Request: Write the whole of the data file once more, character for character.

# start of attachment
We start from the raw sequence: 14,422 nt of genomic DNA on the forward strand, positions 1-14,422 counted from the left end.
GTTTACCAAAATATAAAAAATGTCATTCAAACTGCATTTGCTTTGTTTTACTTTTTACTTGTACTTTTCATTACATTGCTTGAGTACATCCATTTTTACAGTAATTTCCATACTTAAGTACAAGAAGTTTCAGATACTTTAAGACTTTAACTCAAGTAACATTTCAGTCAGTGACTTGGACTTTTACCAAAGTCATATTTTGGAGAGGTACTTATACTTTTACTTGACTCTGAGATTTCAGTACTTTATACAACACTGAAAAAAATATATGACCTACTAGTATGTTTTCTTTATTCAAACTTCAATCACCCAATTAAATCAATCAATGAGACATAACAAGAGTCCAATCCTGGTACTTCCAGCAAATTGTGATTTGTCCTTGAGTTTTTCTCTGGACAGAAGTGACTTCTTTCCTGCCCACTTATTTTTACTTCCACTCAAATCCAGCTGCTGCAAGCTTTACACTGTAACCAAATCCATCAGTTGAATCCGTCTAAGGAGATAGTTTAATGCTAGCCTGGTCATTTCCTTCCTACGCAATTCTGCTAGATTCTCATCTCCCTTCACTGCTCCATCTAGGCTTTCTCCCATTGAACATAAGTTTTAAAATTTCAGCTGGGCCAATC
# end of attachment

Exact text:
We start from the raw sequence: 14,422 nt of genomic DNA on the forward strand, positions 1-14,422 counted from the left end.
GTTTACCAAAATATAAAAAATGTCATTCAAACTGCATTTGCTTTGTTTTACTTTTTACTTGTACTTTTCATTACATTGCTTGAGTACATCCATTTTTACAGTAATTTCCATACTTAAGTACAAGAAGTTTCAGATACTTTAAGACTTTAACTCAAGTAACATTTCAGTCAGTGACTTGGACTTTTACCAAAGTCATATTTTGGAGAGGTACTTATACTTTTACTTGACTCTGAGATTTCAGTACTTTATACAACACTGAAAAAAATATATGACCTACTAGTATGTTTTCTTTATTCAAACTTCAATCACCCAATTAAATCAATCAATGAGACATAACAAGAGTCCAATCCTGGTACTTCCAGCAAATTGTGATTTGTCCTTGAGTTTTTCTCTGGACAGAAGTGACTTCTTTCCTGCCCACTTATTTTTACTTCCACTCAAATCCAGCTGCTGCAAGCTTTACACTGTAACCAAATCCATCAGTTGAATCCGTCTAAGGAGATAGTTTAATGCTAGCCTGGTCATTTCCTTCCTACGCAATTCTGCTAGATTCTCATCTCCCTTCACTGCTCCATCTAGGCTTTCTCCCATTGAACATAAGTTTTAAAATTTCAGCTGGGCCAATC